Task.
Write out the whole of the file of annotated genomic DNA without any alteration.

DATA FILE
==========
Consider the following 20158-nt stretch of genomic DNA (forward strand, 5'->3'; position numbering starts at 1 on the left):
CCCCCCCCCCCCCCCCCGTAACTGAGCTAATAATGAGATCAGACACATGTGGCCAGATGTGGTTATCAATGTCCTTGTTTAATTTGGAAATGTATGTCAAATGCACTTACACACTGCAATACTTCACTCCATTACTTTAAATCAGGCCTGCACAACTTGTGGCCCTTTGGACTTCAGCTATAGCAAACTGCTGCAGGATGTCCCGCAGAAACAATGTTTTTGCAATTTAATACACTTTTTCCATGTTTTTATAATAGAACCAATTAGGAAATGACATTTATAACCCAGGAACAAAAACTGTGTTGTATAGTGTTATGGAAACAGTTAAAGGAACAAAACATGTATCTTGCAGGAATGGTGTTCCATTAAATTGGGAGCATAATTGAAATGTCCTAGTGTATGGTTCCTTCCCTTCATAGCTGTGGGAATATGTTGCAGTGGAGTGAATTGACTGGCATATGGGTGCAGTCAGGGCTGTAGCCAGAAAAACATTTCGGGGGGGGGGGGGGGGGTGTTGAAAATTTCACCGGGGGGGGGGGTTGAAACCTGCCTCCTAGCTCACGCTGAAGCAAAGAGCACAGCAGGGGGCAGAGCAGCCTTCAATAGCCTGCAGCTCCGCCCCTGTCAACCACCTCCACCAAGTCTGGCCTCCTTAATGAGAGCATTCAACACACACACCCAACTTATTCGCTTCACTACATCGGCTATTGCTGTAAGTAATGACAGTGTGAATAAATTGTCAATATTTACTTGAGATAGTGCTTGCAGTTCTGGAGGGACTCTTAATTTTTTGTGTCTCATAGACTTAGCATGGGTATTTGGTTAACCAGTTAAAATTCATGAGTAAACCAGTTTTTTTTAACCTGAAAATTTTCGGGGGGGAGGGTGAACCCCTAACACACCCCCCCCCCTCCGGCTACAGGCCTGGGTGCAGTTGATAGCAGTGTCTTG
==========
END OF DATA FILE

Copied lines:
Consider the following 20158-nt stretch of genomic DNA (forward strand, 5'->3'; position numbering starts at 1 on the left):
CCCCCCCCCCCCCCCCCGTAACTGAGCTAATAATGAGATCAGACACATGTGGCCAGATGTGGTTATCAATGTCCTTGTTTAATTTGGAAATGTATGTCAAATGCACTTACACACTGCAATACTTCACTCCATTACTTTAAATCAGGCCTGCACAACTTGTGGCCCTTTGGACTTCAGCTATAGCAAACTGCTGCAGGATGTCCCGCAGAAACAATGTTTTTGCAATTTAATACACTTTTTCCATGTTTTTATAATAGAACCAATTAGGAAATGACATTTATAACCCAGGAACAAAAACTGTGTTGTATAGTGTTATGGAAACAGTTAAAGGAACAAAACATGTATCTTGCAGGAATGGTGTTCCATTAAATTGGGAGCATAATTGAAATGTCCTAGTGTATGGTTCCTTCCCTTCATAGCTGTGGGAATATGTTGCAGTGGAGTGAATTGACTGGCATATGGGTGCAGTCAGGGCTGTAGCCAGAAAAACATTTCGGGGGGGGGGGGGGGGGTGTTGAAAATTTCACCGGGGGGGGGGGTTGAAACCTGCCTCCTAGCTCACGCTGAAGCAAAGAGCACAGCAGGGGGCAGAGCAGCCTTCAATAGCCTGCAGCTCCGCCCCTGTCAACCACCTCCACCAAGTCTGGCCTCCTTAATGAGAGCATTCAACACACACACCCAACTTATTCGCTTCACTACATCGGCTATTGCTGTAAGTAATGACAGTGTGAATAAATTGTCAATATTTACTTGAGATAGTGCTTGCAGTTCTGGAGGGACTCTTAATTTTTTGTGTCTCATAGACTTAGCATGGGTATTTGGTTAACCAGTTAAAATTCATGAGTAAACCAGTTTTTTTTAACCTGAAAATTTTCGGGGGGGAGGGTGAACCCCTAACACACCCCCCCCCCTCCGGCTACAGGCCTGGGTGCAGTTGATAGCAGTGTCTTG